‘It is our pleasure,’ said Mingma, his sparse moustache tickling the underside of his nose as he smiled. His warmth was a stark contrast to Doug’s grunts. Doug’s frown deepened as he moved on from her boots to inspect her orange-handled ice axe and harness.
‘I hope that one is OK,’ she said. ‘I googled the best harnesses for mountaineering and it had good reviews.’
‘It’ll do. One that clips round the legs would have been better.’
Her cheeks reddened. ‘Oh. I didn’t know.’
‘You should have asked – Google’s not going to save you at eight thousand metres.’ Doug placed the harness back on to the bed, careful not to tangle the loops. ‘Normally when I run an expedition, I only take climbers with the right experience. You never know when a mountain will turn on you. It’s not just your own life you put at risk up there.’
‘My last summit attempt taught me that,’ she said, suppressing a shudder. ‘I actually wrote something about it online. I don’t know if you saw . . .’
Doug looked blank. ‘I don’t really keep up with the internet.’
‘Oh, of course you don’t. I only thought you might’ve seen it because Charles says it’s the reason he invited me on the expedition . . .’ She was embarrassed to have brought it up, but pleased at the same time. At least one person on the trip hadn’t read her now-infamous viral blog post ‘Failure to Rise’ – all about her total inability to reach the summit of the mountains she attempted. Once Zak had realized who she was, he’d insisted on buying another round of shots.
‘Looks like everything is in order here. I need to check on the others,’ said Doug. ‘When you’ve packed up, leave your duffels in the room and Mingma will bring them down. Meet in the lobby at eleven hundred sharp, then we’ll head to the airport.’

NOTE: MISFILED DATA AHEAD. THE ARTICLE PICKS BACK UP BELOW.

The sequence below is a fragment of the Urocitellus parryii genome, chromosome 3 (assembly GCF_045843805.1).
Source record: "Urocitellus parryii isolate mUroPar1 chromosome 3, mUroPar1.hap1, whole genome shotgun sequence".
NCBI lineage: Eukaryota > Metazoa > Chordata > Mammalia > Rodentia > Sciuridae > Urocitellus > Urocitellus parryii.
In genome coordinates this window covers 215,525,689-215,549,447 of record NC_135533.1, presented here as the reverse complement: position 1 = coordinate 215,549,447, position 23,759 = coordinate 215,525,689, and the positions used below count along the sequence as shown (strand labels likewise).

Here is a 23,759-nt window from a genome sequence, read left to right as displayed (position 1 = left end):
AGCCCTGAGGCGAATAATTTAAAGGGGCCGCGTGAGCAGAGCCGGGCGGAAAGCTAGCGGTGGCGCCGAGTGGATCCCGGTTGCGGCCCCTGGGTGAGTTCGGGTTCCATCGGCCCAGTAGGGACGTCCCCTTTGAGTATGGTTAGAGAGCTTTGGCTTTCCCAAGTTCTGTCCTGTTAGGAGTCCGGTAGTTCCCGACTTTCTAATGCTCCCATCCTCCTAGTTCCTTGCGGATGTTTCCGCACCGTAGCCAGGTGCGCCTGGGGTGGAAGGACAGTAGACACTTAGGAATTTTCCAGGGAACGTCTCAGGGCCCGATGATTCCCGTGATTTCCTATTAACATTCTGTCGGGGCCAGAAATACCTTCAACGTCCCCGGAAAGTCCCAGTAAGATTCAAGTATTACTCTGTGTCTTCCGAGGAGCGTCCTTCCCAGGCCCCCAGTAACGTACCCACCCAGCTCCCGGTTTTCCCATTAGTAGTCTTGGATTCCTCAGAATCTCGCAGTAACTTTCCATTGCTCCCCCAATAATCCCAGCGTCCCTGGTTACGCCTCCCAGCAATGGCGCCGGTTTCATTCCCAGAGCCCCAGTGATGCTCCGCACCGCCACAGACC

Cecily straightened. ‘Got it.’ She surveyed the vast amount of kit to pack up. This was her life savings. Everything she owned was on this bed. She caught Mingma’s eye. ‘Do you think I’ve brought too much?’
Mingma laughed. ‘You should see Mr Zak’s list. I think he is bringing a photo album of his children to the summit. What are you taking to the top?’
She chewed on her bottom lip. ‘To be honest, I haven’t thought that far . . .’
‘You haven’t?’ He blinked, taken aback. ‘They sell flags all over in Thamel. Why don’t you see if you can get one? You have a bit of time.’
‘Really? Great idea. Thanks, Mingma. I’ll go once I’ve finished here.’
He bowed his head, before following Doug out of the room. Cecily folded her clothes into packing cubes, stacked them inside the duffel bag, and checked each item off her list again.
‘Summit flag’ wasn’t on it. Of course she should have something to take to the top, to hold up in a photograph. Why hadn’t she thought about it before?
As she made her way out on to the bustling streets, the answer was obvious.
Because you don’t think you’re going to make it.
Could a building sweat? If someone were to ask him, Walter O’Brien would say no.
AnnieLee had been standing on the side of the road for an hour, thumbing a ride, when the rain started falling in earnest.
CARTER VON OEHSON MIXED himself a tall gin and tonic from behind the polished mahogany bar of his father’s billiard room, topping it off with a squeeze of lime.
The first three men came stumbling into town shortly after ten a.m., babbling of dark shapes and eerie screams and their missing buddy Scott and their other buddy Tim, who set out from their campsite before dawn to get help.
Matthew Butler cocked his head to one side, considering the big-boned blonde in front of him.
The Pratt & Whitney radial engines rasped and hunted as they struggled to inhale the high-altitude air.
The dead man lived up the hill. We could have walked, if the world wasn’t ending and we didn’t have to bring him back.
I ’m not afraid of flying. The chances of dying in a plane crash for the average frequent flyer are one in eleven million.